How to get local government working for communities

A few weeks ago President Jacob Zuma claimed that "no country could have produced the delivery we have made in 18 years". While critics of Zuma have questioned this claim Zuma received support from an unlikely source the South African Institute of Race Relations which using aggregate data from between 1996 and 2010 argued that Zuma was quite correct to proclaim successful delivery efforts. The institute also claimed that service delivery protests are not a function of the failure of delivery but rather of its success.

While there is clear evidence that robust delivery has taken place since democracy it is equally important to acknowledge that a significant portion of our population still has no access to key services and still lives in poverty. Benchmark data in Statistics SA’s 2007 Community Survey suggest that 11% of households (or 1.4-million households out of 12.5-million) still do not have access to potable water and 20% of all households or 2.5-million still do not have access to electricity. It is likely that last year’s census will confirm these figures.

The crux of the matter lies with aggregated national figures that belie geographic variation. Of the total number of households without access to potable water a third live in the Eastern Cape another third live in KwaZulu-Natal and a further 14% live in Limpopo meaning 80% of households without access to water live in these three provinces. By contrast only 1% of households without access to water are in the Western Cape and 5% are in Gauteng — the most developed and urbanised provinces. This situation is mirrored in household access to other key services. New data from the 2011 Non-Financial Census for Municipalities shows that last year on average 95% of Western Cape’s and 99% of Gauteng’s indigent households received support from municipal indigent programmes while only 36% of Limpopo’s 39% of the Eastern Cape’s and 54% of KwaZulu-Natal’s indigent households received support.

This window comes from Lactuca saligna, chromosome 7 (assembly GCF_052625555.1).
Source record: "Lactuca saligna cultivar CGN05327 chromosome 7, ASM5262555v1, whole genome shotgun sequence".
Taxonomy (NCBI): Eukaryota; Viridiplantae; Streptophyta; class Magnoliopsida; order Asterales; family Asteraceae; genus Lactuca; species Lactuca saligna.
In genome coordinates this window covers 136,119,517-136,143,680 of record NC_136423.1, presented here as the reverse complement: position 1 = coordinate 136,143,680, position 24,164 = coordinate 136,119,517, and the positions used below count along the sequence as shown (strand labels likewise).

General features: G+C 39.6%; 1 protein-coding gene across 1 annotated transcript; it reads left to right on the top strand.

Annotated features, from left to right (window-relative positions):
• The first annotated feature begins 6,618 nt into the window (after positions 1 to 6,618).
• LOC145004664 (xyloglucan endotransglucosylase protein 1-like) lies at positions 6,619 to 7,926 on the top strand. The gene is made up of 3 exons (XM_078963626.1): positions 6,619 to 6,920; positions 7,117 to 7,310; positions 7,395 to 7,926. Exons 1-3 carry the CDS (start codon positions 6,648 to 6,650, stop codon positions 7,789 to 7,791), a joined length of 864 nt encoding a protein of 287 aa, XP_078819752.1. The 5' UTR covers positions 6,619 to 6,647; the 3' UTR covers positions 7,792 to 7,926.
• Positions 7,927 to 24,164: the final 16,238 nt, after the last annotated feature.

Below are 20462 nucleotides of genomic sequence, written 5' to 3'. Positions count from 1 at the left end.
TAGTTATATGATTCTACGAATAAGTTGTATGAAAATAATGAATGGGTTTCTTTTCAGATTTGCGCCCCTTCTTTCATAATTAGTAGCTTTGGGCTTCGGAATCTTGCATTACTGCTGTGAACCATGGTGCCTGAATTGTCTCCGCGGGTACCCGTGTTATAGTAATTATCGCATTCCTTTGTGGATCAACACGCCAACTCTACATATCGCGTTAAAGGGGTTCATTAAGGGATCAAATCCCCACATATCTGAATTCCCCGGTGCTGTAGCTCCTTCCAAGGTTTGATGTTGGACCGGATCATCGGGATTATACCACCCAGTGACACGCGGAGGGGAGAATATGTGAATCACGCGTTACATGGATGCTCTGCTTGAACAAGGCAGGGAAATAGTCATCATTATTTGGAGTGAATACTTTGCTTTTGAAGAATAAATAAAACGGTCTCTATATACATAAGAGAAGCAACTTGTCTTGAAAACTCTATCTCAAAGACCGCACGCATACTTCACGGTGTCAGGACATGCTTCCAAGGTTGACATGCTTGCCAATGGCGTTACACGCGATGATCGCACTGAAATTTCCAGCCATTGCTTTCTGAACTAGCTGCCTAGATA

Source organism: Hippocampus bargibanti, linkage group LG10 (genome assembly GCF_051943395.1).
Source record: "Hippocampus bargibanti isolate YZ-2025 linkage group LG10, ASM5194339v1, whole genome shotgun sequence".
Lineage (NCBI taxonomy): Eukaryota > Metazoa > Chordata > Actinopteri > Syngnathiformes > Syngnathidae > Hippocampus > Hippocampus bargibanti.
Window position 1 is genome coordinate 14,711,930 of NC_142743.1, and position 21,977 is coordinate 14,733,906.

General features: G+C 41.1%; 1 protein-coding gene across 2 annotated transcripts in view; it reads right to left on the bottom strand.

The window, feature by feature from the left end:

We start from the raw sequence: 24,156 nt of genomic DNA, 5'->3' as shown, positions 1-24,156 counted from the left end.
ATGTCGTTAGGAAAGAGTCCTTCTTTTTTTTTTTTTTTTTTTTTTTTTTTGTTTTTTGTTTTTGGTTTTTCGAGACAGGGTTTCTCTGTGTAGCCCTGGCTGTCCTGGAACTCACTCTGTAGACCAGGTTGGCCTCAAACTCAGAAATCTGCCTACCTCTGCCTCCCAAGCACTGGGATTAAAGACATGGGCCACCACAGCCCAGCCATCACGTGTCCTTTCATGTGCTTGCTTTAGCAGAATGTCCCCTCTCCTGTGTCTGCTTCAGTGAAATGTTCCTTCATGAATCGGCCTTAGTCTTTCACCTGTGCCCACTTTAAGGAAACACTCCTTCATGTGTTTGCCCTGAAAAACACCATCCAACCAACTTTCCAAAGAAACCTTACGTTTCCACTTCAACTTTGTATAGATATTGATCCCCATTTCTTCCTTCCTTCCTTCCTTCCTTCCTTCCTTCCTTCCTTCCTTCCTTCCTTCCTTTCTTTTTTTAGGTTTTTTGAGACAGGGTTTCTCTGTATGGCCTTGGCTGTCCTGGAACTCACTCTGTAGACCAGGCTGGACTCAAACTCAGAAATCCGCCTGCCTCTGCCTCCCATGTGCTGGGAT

While backlogs are the least severe in the Western Cape and Gauteng average municipal spending in the past five years was highest in these two provinces whereas in the Eastern Cape KwaZulu-Natal and Limpopo which have the highest levels of underdevelopment municipal spending remains the lowest. In the Western Cape average municipal spending was three times that of KwaZulu-Natal. In addition in the past five years metropolitan councils spent on average four times that of rural municipalities and those municipalities containing former homeland areas.

The real concern then is where service delivery is not taking place. Clearly virtuous or vicious cycles apply in cities and rural areas respectively. Those who live in urbanised developed municipalities and provinces especially in Gauteng and the Western Cape have access to higher levels of services than those in provinces and municipalities containing rural and former homeland areas especially the Eastern Cape KwaZulu-Natal and Limpopo.

This reality does not escape citizens. Stats SA’s latest mid-year population estimates from earlier this year show that between 2006 and last year the populations of the Western Cape and Gauteng increased significantly while in all other provinces (except KwaZulu-Natal where the population is reasonably stable) populations decreased significantly. People are moving out of areas where service delivery is poor and where there are limited economic opportunities and moving to areas where they are superior.